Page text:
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5:50pm

Wed April 10, 2013
It's All Politics

Some States Hike Gas Tax; Va. Tries New Route To Fund Roads

Originally published on Wed April 10, 2013 7:19 pm

Drivers travel on Interstate 495, the Capital Beltway, near Tysons Corner in Fairfax County, Va., in November, just days before the opening of four new express lanes. Virginia is among 19 states that have approved or are considering legislation to increase transportation funding, according to Transportation for America.
Cliff Owen AP

It's no secret that many of the nation's roads are in pretty bad shape. In the latest report card from the American Society of Civil Engineers, the condition of America's highways rated a grade of D.

Congestion is a big problem, and so is upkeep. Most states rely on gas taxes to raise the money for repairs and new construction, but that funding source is not the stream it used to be, says James Corless of Transportation for America.

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4:05pm

Fri April 5, 2013
U.S.

FBI Building May Soon Be 'Put Out Of Its Misery'

Originally published on Fri April 5, 2013 6:04 pm

The Federal Bureau of Investigation headquarters in Washington, just blocks from the White House, has long been the government building everyone loves to hate.
Manuel Balce Ceneta AP

The nation's capital has been undergoing something of a building boom. Dozens of construction cranes dot the Washington, D.C., skyline.

So it comes as no surprise that the federal government is hoping to take advantage of the real estate values and unload what's seen by many as an eyesore on Pennsylvania Avenue: the J. Edgar Hoover Building, headquarters of the FBI.

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5:47pm

Tue March 12, 2013
It's All Politics

'Unprecedented': Budget Cuts Could Hit Some Airport Towers

Originally published on Mon March 25, 2013 1:45 pm

A statue of golf legend Arnold Palmer stands outside Arnold Palmer Regional Airport in Latrobe, Pa.
Brian Naylor NPR

Control towers at many small and medium-sized airports around the country are set to shut down next month because of the across-the-board federal budget cuts. The towers have been operated under contract to the Federal Aviation Administration.

One of the airports affected is in Latrobe, Pa., southeast of Pittsburgh — the Arnold Palmer Regional Airport, named after the golf great who grew up a well-placed drive from the runway. A statue of Palmer watches over the small terminal.

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3:34am

Fri March 8, 2013
It's All Politics

Senate Mostly Blamed For Agency And Court Vacancies, But Obama Isn't Helping

Originally published on Fri March 8, 2013 11:50 am

The Bureau of Alcohol, Tobacco, Firearms and Explosives has not had a permanent administrator since Congress required that the director be confirmed by the Senate in 2006.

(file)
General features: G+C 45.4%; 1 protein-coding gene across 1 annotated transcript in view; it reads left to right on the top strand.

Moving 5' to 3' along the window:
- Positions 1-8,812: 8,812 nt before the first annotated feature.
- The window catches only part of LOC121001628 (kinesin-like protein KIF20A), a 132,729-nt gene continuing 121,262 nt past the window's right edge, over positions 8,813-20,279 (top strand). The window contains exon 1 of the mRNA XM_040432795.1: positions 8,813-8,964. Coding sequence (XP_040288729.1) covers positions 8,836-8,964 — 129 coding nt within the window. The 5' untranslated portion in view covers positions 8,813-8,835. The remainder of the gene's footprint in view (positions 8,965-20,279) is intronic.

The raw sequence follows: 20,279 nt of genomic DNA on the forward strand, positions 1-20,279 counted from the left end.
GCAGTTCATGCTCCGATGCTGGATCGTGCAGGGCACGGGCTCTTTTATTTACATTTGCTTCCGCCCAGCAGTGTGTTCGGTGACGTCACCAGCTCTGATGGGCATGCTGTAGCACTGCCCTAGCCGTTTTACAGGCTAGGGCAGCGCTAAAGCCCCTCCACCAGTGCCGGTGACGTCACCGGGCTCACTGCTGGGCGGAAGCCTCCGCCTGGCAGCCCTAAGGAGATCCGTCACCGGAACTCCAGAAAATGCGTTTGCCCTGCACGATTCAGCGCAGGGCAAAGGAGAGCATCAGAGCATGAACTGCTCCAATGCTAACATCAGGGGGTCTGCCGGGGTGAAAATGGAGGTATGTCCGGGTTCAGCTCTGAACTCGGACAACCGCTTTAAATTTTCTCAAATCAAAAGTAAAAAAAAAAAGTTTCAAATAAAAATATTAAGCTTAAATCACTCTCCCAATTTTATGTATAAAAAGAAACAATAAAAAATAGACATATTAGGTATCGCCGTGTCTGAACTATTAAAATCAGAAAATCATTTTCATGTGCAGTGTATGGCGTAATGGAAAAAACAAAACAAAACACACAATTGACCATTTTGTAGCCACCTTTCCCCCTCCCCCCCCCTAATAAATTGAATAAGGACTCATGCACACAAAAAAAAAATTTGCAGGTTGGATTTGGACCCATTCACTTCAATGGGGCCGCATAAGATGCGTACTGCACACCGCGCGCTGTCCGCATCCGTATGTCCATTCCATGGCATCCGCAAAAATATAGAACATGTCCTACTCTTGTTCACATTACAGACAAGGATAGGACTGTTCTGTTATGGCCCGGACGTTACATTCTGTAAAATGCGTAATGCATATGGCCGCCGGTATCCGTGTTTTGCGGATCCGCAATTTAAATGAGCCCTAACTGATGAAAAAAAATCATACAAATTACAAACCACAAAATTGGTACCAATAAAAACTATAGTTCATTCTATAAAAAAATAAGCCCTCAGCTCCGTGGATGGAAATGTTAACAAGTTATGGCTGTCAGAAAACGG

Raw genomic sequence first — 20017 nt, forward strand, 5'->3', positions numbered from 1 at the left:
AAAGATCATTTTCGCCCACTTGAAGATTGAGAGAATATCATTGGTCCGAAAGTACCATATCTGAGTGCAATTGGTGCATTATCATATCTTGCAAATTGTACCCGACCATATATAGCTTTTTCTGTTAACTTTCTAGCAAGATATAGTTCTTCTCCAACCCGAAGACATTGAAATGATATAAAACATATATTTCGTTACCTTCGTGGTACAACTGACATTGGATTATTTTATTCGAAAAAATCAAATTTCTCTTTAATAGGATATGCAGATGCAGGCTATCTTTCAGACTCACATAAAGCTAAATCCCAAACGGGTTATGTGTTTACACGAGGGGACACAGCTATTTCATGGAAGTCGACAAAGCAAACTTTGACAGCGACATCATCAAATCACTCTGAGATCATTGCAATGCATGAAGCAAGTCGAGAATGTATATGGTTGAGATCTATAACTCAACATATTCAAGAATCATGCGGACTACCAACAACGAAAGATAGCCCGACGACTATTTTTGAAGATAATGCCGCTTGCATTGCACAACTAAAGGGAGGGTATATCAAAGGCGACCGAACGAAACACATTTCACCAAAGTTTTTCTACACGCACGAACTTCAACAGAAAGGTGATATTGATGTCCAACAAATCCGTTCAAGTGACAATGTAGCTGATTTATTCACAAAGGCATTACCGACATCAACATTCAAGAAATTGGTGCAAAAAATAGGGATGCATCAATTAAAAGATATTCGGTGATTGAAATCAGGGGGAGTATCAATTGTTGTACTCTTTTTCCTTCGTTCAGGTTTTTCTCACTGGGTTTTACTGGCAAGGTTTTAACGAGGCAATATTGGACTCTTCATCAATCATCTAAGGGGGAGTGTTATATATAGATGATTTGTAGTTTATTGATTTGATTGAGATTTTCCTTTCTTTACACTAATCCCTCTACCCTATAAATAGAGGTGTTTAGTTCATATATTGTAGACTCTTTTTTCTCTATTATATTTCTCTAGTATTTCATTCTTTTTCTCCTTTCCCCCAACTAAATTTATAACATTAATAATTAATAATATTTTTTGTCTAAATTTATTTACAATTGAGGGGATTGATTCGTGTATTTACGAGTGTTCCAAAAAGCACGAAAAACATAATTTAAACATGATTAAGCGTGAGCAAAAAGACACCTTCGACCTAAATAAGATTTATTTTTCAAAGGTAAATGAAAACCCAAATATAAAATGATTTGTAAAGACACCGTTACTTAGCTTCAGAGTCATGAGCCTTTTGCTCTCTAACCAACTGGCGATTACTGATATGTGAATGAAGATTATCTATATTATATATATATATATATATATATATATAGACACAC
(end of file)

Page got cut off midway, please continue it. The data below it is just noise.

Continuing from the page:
AFP AFP/Getty Images

Hear Brian Nayor, Julie Rovner, Yuki Noguchi and Carrie Johnson talk with Morning Edition's Steve Inskeep about the many federal entities operating without permanent leadership by clicking the audio link.

Some workers may dream about how productive they'd be without a boss. But for thousands of federal employees, being without a boss is a reality. And productivity isn't necessarily the result.

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4:23pm

Tue March 5, 2013
The Two-Way

TSA Will Lift Ban Of Small Knives, Wiffle Ball Bats Aboard Planes

Originally published on Tue March 5, 2013 4:47 pm

A TSA illustration of knives that will be allowed on planes.
TSA

The TSA is whittling down the list of objects air travelers are forbidden to carry on board and says small pocket knives will soon be allowed on commercial flights.

But thats not all! According to the TSA, travelers will also be able to take on board golf clubs (a maximum of two), hockey sticks, and wiffle ball bats. Yes, wiffle ball bats. Finally!

TSA Administrator John Pistole outlined the changes today at an appearance in New York.

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3:02am

Thu February 21, 2013
It's All Politics

One Place You May Notice The Sequester: At The Airport

Originally published on Thu February 21, 2013 5:52 am

A passenger jet flies past the FAA control tower at Washington's Ronald Reagan National Airport in 2011.
Cliff Owen AP

Unless Congress acts, across-the-board spending cuts scheduled to take effect March 1 will be felt throughout the government. Some of the most visible effects will be noticed by air travelers.

Officials predict that cutbacks at the Federal Aviation Administration could lead to takeoff delays and fewer flights overall.

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2:59am

Tue February 19, 2013
Politics

Get A Social Security Check? Treasury Says It's Time To Go Electronic

Originally published on Tue February 19, 2013 12:33 pm

U.S. Treasury checks are run through a printer.
William Thomas Cain Getty Images

Every month, the government sends out about 5 million checks to Americans who receive federal benefits. On March 1, the Treasury Department is making those paper checks a thing of the past.

Since May 2011, all new Social Security recipients are required to get direct deposit of their benefits. Some 93 percent of all recipients now do.

But there are still holdouts, so the Treasury Department started a campaign and a website, Go Direct, in an effort to convince the remaining 7 percent.

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4:23pm

Thu February 7, 2013
It's All Politics

Rubio's Job: Play Second Fiddle To The President, And Don't Mess Up

Originally published on Thu February 7, 2013 5:28 pm